The time ahead – the financial markets
EQUITIES: Will recoup their losses – and more
The war is a human and social catastrophe, but as markets get used to it, the war will have negative but manageable effects from an economic and financial perspective. If we are proved correct in our expectation of continued solid global economic growth led by the US and China, equities will recoup their losses – and more. Despite major regional and sectoral differences, the war will not result in a global recession. That means further earnings growth and a macroeconomic environment where risk premiums on equities can be maintained at current levels.
BONDS: Difference between US and Europe
Following the latest increases in US interest rates, major changes to monetary policy have already been priced in – in the short term, actually a little more than we currently expect. We therefore foresee only modest upward pressure on US interest rates going forward. We thus expect 10-year US Treasury yields to increase by 0.1 to 0.2 percentage points over the coming 12 months, which should be consistent with zero to modestly positive returns on US Treasuries in the coming 12 months.
Things look different in the euro area. Following the latest developments in inflation, we have seriously upped our expectations for rate hikes from the ECB. We now expect the ECB to raise its benchmark rate by 175 to 200bps going forward to the end of 2023 from the current -0.5% to around or just below 1.5%. This is more than the market is currently pricing in. At the same time, we view term premia across the German yield curve as too low, i.e. bonds are expensive. In contrast to the US, we therefore have significant negative return expectations across the entire German yield curve.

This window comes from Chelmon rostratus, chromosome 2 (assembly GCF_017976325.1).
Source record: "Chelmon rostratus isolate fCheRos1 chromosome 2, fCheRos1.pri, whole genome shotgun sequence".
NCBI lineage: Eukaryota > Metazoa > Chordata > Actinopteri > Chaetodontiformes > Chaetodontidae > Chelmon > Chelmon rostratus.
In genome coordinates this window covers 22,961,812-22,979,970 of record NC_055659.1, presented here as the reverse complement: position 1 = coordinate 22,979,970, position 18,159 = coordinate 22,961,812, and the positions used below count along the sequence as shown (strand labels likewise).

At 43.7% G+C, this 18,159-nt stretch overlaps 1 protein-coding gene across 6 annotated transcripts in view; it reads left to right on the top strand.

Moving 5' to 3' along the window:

EMERGING MARKETS: Most attractive for equities
We see valuations and the economic outlook as being most attractive for equities in emerging markets. Our expectations for monetary policy and yields would normally constitute a challenge for emerging market equities. However, in contrast to the US and Europe, we now view emerging market equities as moderately undervalued. Hence, these markets have a little support from valuations, while valuations are a slight headwind in the US and Europe. Moreover, if our expectations for the Chinese economy pan out, including a significant acceleration in growth as we head for the summer, emerging market equities should be able to deliver decent positive returns in the coming quarters and for the year as a whole.
This publication has been prepared as marketing communication and does not constitute investment advice. Note that historical return and forecasts on future developments are not a reliable indicator of future return, which may be negative. Always consult with professional advisors on legal, tax, financial and other matters that may be relevant to assessing the suitability and appropriateness of an investment.